NATO Chief Stoltenberg said Turkey's defense will be strengthened by taking new measures against threats coming from Russia, after Moscow's violation of Turkish airspace several times since entering Syria to bolster the Assad regime, its staunch ally
NATO has agreed on bolstering Turkey's defense through Patriots, AWACS aircraft and maritime presence in the Mediterranean and Black Seas, NATO Secretary-General Jens Stoltenberg said on Wednesday. Speaking after a meeting of NATO defense ministers in Brussels, Stoltenberg said they have witnessed the tangible military presence of Moscow last month in Syria and the Eastern Mediterranean, "changing the strategic balance," referring to the violation of Turkish airspace by Russian jets. "Let me add that NATO already has different capabilities and assets in the region. In December, NATO agreed on a tailored package of assurance measures for Turkey, which includes AWACS surveillance planes, air policing, maritime patrol aircraft, increased naval presence in the Mediterranean and actually, Germany now has the command of this NATO naval group, and also other assets," he said. The NATO force of reconnaissance planes, which includes German personnel, will be sent to aid Turkish police at the Syrian border. Though the mission involves sending German troops abroad, the government said it has no plans to consult the Bundestag, Germany's lower house of parliament. The defense ministry noted the deployment was aimed at carrying out airspace surveillance and not armed operations.
NATO is planning a temporary transfer of AWACS aircraft from the base in Geilenkirchen in western Germany to the base near Konya in central Turkey, Germany's defense ministry wrote in a Dec. 18 letter, which was revealed on Sunday. Germany contributes about 30 percent of the NATO personnel serving aboard the 17 Boeing E-3A Sentry AWACS planes in Geilenkirchen, according to the letter to the Bundestag's defense committee.
Stoltenberg has also touched upon Russian offensives in Syria. Indicating that Russia's targeting of moderate opposition in and around Aleppo has caused an increasing flow of fleeing people, Stoltenberg said, "The important thing now is that we need to support all efforts to find a political negotiated solution, and the problem with the Russian bombing is that it is undermining the efforts to find a political negotiated solution."
Backed by Russian assaults, the Syrian army and its allies made significant advances against insurgents in the northern province of Aleppo in recent days. More than 100,000 civilians have fled from Russian strikes on Aleppo, and the flood of refugees is now reaching Turkey's southern border province of Kilis.
Stoltenberg stressed that the failure in Geneva talks were to a certain extent due to Russian bombing and said, "So what we need now is calm, de-escalation and increased efforts to resume the negotiations, and to find a political negotiated peaceful solution to the crisis in Syria. That's not easy, but that's the only way forward."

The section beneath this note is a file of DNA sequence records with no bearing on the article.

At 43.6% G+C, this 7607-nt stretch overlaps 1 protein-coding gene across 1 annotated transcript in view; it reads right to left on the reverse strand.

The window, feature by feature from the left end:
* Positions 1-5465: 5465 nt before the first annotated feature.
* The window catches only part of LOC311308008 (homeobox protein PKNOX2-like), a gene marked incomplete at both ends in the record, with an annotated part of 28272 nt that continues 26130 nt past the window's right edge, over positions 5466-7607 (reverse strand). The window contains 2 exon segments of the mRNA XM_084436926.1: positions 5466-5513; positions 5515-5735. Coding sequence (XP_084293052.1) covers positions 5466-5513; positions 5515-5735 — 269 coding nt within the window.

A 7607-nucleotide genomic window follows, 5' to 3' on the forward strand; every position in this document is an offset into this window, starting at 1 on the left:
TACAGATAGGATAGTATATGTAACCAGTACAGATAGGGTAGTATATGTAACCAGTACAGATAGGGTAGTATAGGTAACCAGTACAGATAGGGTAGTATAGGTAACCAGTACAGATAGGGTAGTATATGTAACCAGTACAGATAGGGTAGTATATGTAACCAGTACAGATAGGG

According to statements given by a NATO official to Daily Sabah on Feb. 1, NATO is in the process of increasing the military hardware deployed for the defense of Turkey, especially after the second violation of Turkish airspace by Russian jets in two months.
The violation of Turkish airspace by a Russian Su-34 jet, which occurred on Jan. 29, and was addressed by Foreign Minister Mevlüt Çavuşoğlu in a statement on Jan. 30, has further exacerbated tensions in the Middle East, prompting NATO to improve its defense plans in the region.
After the tension-increasing event, Stoltenberg said, "I call on Russia to act responsibly and to fully respect NATO airspace. Russia must take all the necessary measures to ensure that such violations do not happen again. Previous incidents have shown how dangerous such behavior is." As he did in the November crisis, Stoltenberg again called for "calm and de-escalation," welcoming contacts between Ankara and Moscow. At the same time, he made it absolutely clear that NATO would stand by Turkey, the second largest military power in the alliance after the United States. "NATO stands in solidarity with Turkey and supports the territorial integrity of our ally, Turkey."
Syrian forces previously shot down a Turkish RF-4E Phantom, an unarmed reconnaissance version of an F4 fighter jet, which according to Ankara, was on a solo mission to test Turkey's domestic radar systems when it was hit in international airspace after briefly entering Syrian airspace on June 22, 2012. The Netherlands, Germany and the United States had each sent Patriot missile batteries and soldiers to Turkey in early 2013, after Ankara called for aid to defend itself against attacks from Syria on its southern border.
Ending a three-year mandate in Turkey, almost all NATO members with the exception of Spain withdrew their Patriot missile systems from Turkey, and NATO has agreed to keep Spanish Patriot missile batteries in the southern province of Adana for another year, to protect Turkey from potential threats from neighboring Syria. Other Patriot systems, which were located in Şanlıurfa and Gaziantep, were withdrawn. Some link the withdrawal of the Patriot missile defense systems from Turkey to Russia to acting more freely in the region.